Our postgraduate degree programme takes a comprehensive approach to cancer research, combining both laboratory-based research and clinical approaches.
Knowledge of cancer is widely relevant to careers in biomedical research, health science, allied health professions and the pharmaceutical industry. To become a cancer researcher, individuals must earn bachelor's degrees and then go on to earn doctoral degrees (Ph.D.s) in fields related to medical science, chemistry, or biology. Our objective is to supplement the comprehensive educational goals of the doctoral programs in Biomedical Sciences at the University of Virginia with specific cancer-oriented research and training activities. In this unique degree you will be taught by researchers working at the forefront of basic, translational and clinical cancer research.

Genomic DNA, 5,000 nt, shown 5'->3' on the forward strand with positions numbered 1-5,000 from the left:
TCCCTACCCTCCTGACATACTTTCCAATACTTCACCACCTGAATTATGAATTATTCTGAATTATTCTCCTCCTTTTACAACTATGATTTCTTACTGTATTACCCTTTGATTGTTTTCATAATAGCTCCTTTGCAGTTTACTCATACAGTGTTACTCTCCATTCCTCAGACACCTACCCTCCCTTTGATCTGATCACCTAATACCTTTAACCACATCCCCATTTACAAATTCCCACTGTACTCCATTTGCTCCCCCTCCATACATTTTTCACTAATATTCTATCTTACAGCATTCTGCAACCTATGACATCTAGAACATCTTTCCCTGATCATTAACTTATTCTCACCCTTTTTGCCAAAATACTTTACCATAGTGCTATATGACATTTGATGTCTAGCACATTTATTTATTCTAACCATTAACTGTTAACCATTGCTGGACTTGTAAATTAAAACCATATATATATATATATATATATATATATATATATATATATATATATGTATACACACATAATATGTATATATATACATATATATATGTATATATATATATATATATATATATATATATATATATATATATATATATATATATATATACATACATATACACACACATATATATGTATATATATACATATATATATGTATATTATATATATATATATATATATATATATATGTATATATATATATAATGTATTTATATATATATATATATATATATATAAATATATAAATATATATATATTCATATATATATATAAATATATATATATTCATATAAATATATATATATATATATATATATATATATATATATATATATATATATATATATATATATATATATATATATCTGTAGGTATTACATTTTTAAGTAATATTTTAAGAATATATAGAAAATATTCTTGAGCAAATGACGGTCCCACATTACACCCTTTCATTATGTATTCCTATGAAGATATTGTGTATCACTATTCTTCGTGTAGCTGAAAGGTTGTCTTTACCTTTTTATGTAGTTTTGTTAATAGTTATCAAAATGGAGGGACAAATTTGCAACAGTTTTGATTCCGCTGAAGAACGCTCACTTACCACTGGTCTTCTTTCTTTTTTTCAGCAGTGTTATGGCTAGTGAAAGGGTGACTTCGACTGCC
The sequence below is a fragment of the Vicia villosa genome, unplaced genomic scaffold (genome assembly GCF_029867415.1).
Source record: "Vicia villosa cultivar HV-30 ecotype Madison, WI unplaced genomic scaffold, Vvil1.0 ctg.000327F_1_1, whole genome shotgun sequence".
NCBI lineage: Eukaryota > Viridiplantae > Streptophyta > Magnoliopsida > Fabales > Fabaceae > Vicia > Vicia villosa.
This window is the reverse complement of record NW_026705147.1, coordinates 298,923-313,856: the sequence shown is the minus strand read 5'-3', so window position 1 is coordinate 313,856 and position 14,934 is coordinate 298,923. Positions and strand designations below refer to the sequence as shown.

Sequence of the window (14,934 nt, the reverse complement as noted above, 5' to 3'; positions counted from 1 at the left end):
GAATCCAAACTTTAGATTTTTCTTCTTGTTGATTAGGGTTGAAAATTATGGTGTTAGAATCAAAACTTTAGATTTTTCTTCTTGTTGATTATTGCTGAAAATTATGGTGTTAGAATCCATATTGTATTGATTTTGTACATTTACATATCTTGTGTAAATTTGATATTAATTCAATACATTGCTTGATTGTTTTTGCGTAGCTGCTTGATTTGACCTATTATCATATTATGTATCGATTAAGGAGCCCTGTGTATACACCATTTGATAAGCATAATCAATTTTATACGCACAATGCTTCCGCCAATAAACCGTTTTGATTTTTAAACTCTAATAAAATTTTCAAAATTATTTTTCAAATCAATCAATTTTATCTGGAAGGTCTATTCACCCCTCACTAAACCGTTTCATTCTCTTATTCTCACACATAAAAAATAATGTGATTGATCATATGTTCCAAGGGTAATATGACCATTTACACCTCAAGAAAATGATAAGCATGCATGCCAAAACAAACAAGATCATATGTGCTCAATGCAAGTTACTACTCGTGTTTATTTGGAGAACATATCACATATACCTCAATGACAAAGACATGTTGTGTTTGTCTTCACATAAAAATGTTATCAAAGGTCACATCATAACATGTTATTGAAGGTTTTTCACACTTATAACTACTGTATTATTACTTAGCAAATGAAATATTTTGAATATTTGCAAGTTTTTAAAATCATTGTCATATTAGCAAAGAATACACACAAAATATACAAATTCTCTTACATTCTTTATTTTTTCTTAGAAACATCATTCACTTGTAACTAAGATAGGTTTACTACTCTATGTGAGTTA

Undergraduate degrees for those seeking a career in cancer research vary, but chemistry, biochemistry, biology or pre-med are all useful backgrounds. Take an interactive approach to learning about molecular cancer research through research placements, workshops, seminars and tutorials. Study PhD or Masters by Research in Cancer (Edinburgh Cancer Research Centre) at the University of Edinburgh. The Predoctoral Cancer Training Program is designed to provide students with a strong foundation in cancer research. Find out more here. Study at a university ranked 7th in the UK for Biological Sciences and 8th for Medicine (QS World University Rankings 2020).